Why Denmark is facing questions over a culture of sexual harassment in the workplace

A government minister on Friday promised action after hundreds signed a letter of support for a Danish TV host who revealed her experience with workplace sexual harassment.

Why Denmark is facing questions over a culture of sexual harassment in the workplace
View of Copenhagen and the Danish flag. Photo: ERIC BARADAT / AFP

At the end of August, hugely popular 31-year-old TV host Sofie Linde stunned viewers of a live televised gala by revealing that a senior public television executive had offered 12 years ago to boost her career in exchange for oral sex.

“We have to put an end to sexual harassment in the workplace. That's why I invite Sofie Linde, and some of the others behind the letter published in support of her, to a discussion about how to promote a culture where everyone's boundaries are respected in every workplace,” Gender Equality Minister Mogens Jensen wrote on Twitter.

Linde has not disclosed the identity of the executive.

TV presenter Sofie Lund. Photo: Ida Guldbæk Arentsen/Ritzau Scanpix

Part of the debate that ensued focused on Linde's credibility, in a country proud of its reputation as progressive and gender equal, with a female prime minister and where the 2017 #MeToo movement made few waves.

Earlier this week, several journalists wrote a letter in support of Linde, which has since garnered more than 700 signatures.

“We have all experienced it to one extent or another during our careers: inappropriate remarks on our appearance or clothing; suggestive messages; physical behaviour that crosses the line; warnings about the men to steer clear of at the office Christmas party,” the letter reads.

A survey by the journalists' union in 2018 showed that 18 percent of women working in media in Denmark said they had been a victim of sexual harassment in the workplace in the past 10 years.

“I don't think I've ever spoken to a woman who has not, at some point or another during her career, been subjected to sexist remarks,” one of the initiators of the letter, journalist Maria Andersen, told public television DR.


Member comments

  1. I find Danish women extremely afraid of men in the streets, especially from foreign men. I don’t remember this type of behaviour from women in other countries l have been. On the other hand they tend to be much more promiscuous than women in most countries. Go figure.

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‘When I said no’: Danish women in campaign against sexual assault victim blaming

Women in Denmark have joined a social media movement responding to victim blaming of women who have suffered sexual violence and harassment.

'When I said no': Danish women in campaign against sexual assault victim blaming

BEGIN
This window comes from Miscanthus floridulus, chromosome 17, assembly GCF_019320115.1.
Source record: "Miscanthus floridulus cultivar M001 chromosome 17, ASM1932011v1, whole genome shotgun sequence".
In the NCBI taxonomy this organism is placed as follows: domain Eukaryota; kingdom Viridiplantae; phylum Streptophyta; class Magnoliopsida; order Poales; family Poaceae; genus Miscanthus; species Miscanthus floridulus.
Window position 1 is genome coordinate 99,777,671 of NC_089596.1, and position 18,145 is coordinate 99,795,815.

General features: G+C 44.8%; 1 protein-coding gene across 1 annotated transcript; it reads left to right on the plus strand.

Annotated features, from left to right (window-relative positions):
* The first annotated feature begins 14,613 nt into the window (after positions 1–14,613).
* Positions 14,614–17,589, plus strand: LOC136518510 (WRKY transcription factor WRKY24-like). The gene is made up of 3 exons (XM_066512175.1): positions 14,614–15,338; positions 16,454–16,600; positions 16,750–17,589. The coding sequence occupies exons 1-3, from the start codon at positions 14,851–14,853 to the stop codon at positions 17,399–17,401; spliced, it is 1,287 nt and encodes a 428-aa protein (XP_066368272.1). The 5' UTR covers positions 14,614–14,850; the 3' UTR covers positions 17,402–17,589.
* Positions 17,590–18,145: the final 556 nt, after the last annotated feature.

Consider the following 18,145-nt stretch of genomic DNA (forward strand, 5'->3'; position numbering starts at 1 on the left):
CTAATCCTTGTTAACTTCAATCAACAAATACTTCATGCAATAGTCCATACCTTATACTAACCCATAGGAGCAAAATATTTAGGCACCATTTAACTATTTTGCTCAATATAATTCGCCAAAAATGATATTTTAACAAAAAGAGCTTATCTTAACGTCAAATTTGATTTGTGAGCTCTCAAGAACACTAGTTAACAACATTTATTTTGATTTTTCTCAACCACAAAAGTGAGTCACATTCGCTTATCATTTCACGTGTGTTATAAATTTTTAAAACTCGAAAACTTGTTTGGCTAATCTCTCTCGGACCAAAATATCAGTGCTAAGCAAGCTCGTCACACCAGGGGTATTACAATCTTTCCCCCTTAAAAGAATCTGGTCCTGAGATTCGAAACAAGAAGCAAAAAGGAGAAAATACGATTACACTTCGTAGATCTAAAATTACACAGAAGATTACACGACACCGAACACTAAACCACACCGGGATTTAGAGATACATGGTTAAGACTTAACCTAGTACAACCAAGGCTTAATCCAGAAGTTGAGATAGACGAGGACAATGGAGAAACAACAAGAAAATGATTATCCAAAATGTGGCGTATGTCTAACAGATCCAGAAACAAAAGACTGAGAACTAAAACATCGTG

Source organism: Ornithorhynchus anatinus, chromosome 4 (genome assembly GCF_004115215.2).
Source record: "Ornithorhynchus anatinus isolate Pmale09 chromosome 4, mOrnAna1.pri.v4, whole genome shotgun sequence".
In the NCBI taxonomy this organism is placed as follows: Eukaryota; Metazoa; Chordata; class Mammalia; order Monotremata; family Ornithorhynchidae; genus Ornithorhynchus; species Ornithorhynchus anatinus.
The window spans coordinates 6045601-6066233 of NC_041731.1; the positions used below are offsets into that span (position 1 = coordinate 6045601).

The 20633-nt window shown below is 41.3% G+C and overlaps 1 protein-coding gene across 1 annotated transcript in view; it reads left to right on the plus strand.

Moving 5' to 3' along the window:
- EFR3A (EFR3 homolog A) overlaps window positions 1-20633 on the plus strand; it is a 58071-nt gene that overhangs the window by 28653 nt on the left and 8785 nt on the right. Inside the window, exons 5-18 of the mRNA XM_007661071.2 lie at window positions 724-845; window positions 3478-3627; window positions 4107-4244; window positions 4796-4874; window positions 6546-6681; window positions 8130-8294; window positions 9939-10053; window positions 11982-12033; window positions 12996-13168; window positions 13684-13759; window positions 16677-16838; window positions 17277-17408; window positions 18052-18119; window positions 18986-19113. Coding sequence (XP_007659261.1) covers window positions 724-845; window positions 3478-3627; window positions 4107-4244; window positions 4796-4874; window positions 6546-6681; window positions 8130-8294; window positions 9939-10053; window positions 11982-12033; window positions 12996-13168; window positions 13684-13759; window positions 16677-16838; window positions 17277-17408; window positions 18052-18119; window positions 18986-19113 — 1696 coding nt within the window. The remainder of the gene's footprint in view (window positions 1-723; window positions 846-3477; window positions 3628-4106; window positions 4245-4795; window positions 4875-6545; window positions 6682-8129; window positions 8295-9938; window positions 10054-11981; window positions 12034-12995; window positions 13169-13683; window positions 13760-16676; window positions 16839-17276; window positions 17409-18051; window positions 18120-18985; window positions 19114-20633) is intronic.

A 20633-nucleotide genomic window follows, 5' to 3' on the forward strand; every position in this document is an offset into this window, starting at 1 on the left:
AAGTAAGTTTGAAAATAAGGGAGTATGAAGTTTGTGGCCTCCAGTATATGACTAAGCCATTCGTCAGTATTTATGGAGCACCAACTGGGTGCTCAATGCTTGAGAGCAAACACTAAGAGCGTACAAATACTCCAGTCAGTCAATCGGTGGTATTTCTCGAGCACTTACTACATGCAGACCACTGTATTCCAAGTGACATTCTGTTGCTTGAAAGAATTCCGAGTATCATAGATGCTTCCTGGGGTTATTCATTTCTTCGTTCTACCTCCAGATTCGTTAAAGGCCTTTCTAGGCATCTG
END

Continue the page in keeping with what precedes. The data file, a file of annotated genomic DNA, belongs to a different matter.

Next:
Illustration file photo: Issei Kato/Reuters/Ritzau Scanpi

Using the hashtag #dajegsagdefra, which translates loosely to ‘when I said no’, women have described assault, attacks, violence, harassment and humiliation against them which occurred or continued after they rejected the advances of an attacker.

The hashtag began to trend in response to social media comments suggesting women can avoid being assaulted simply by firmly ‘saying no’ (ved at sige fra). Such comments have been criticised as an attempt to place responsibility for sexual assault, violence and harassment with victims.

The discussion is linked to Denmark’s #MeToo debate, which remains a prominent issue in the country after thousands of women shared stories of sexual harassment in late 2020.


 In the hashtagged tweets, the women describe situations of sexual assault or harassment which escalated after they told the aggressor to stop.

Kirstine Holst, the chairperson of support organisation Voldtægtsofres Vilkår, is among those to have shared personal accounts.

“When I said no I was held by the throat and raped”, Holst’s tweet reads.

Another voice in the Danish debate, Khaterah Parwani, is also among those to have tweeted using the hashtag.

Parwani is director of Løft, an organisation which works against negative social control.

She described several incidents in which she was subjected to violence and abuse after saying no to an aggressor, including being “unrecognisable at hospital” after an attack and “beaten up in a car and lying bleeding on a wet pavement”.

A number of Twitter uses in Denmark also highlighted on Tuesday a report issued by police in North Zealand of an incident in which a 22-year-old man punched and kicked a 15-year-old girl after she asked him to stop whistling at her and friends, and told him her age.

That incident occurred in the town of Espergærde.